type and amount of dye selected is dependent on the desired completion time of the cleansing activity as well as on the composition and H of the denture product. It has been found that a period of at least 10-15 minutes and up to 30 minutes is a desirable cleansing time. Accordingly, at substantially neutral pH, the azo dyes have been found particularly desirable due to their ability to be readily oxidized to a colorless state in the required time. A specific example of an azo dye is acid red 014 (ext D and C red 010) which is the disodium salt of 2-(4-sulfo-l-napthyl-azo) l-napthol-4-sulfonic acid. Other dyes with suitable fading times are FD and C Blue 02, FD and C Green 01, FD and C Green 02, FD and C Violet 01, D and C Yellow 010, Ext D and C Violet 02 and Ext D and C Yellow 03. The amount of dye incorporated in the composition may vary from about 0.005% to 0.5% and preferably from 0.0 l%-0 .04% by weight of the total.
Various other adjuvant materials may also be incorporated in the present denture soak preparation. Minor amounts of flavor oils such as oils of spearmint, peppermint and wintergreen may be included to impart a mild and pleasant flavor and odor to the cleaned denture. However, when adding a flavor oil in amounts not exceeding 0.25%, it has been found desirable to also incorporate minor amounts about 1.00% of a flavor retainer or carrier such as magnesium carbonate to avoid the separation of the oil droplets from the rest of the dry composition. Other flavor retainers may be utilized provided they readily absorb the flavor oils and prevent flavor weeping. Minor amounts of other suitable water-soluble additives may be included such as sweeteners, foam depressants, preserva tives, buffers, fillers, diluents, binders, etc., provided they do not adversely affect the properties and characteristics of the denture soak tablet.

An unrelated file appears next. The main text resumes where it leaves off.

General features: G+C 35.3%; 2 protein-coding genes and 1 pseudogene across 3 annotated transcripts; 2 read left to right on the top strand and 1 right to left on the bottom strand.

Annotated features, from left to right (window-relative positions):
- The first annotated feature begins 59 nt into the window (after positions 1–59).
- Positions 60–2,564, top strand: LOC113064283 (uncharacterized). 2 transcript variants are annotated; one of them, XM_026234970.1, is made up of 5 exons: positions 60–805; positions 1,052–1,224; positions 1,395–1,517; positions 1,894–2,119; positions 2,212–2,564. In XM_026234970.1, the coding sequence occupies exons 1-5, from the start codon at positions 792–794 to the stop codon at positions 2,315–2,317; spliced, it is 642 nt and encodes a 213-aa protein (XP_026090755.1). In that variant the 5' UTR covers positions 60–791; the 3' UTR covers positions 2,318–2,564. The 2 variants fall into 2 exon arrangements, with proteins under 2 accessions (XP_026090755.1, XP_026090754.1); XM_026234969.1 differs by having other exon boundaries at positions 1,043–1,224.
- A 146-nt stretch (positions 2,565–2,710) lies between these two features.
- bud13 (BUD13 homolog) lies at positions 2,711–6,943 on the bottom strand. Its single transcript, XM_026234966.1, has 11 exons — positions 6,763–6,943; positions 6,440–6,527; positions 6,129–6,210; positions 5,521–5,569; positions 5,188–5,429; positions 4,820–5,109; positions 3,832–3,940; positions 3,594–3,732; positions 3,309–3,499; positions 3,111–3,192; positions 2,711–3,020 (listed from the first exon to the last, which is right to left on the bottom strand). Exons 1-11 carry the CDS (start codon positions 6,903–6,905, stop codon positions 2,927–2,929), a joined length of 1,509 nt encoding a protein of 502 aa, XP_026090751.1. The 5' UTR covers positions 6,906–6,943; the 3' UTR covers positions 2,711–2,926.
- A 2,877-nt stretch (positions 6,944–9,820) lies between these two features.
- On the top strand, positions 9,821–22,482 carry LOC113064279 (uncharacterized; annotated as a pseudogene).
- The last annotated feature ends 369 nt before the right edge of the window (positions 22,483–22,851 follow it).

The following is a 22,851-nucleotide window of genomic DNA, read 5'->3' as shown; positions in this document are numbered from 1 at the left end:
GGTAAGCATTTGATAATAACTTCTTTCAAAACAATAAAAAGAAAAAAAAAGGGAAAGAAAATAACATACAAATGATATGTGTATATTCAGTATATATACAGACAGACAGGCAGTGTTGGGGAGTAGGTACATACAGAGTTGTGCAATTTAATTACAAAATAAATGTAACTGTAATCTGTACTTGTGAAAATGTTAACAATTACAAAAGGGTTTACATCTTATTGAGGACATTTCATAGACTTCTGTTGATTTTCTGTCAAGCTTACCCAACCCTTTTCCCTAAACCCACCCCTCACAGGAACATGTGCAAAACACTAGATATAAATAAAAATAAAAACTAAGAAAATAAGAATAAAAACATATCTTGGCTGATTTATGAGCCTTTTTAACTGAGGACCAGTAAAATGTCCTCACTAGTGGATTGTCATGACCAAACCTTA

The denture cleansing tablets of the instant invention may be packaged in bulk in assorted containers or individually wrapped in tin foil, polyethylene, cellophane or other foils. 1t is desirable that aforesaid product completely dissolve in water to yield a clear solution having a substantially neutral pH, at which carbon dioxide and some oxygen become readily available, thereby providing the effervescence required for the proper cleansing of dentures. An alkaline solution has the disadvantage of hastening the corrosion of metal parts of the dentures, whereas acid solutions tend to etch the dentures.
The term denture includes all kinds of orthodontic appliances such as false teeth, removable dental plates and bridges, artificial teeth and the like.
The following specific examples are further illustrative of the nature of the present invention, but it is to be understood that the invention is not limited thereto. The compositions are prepared in the usual manner as indicated, and all amounts of the various ingredients are by weight unless otherwise specified.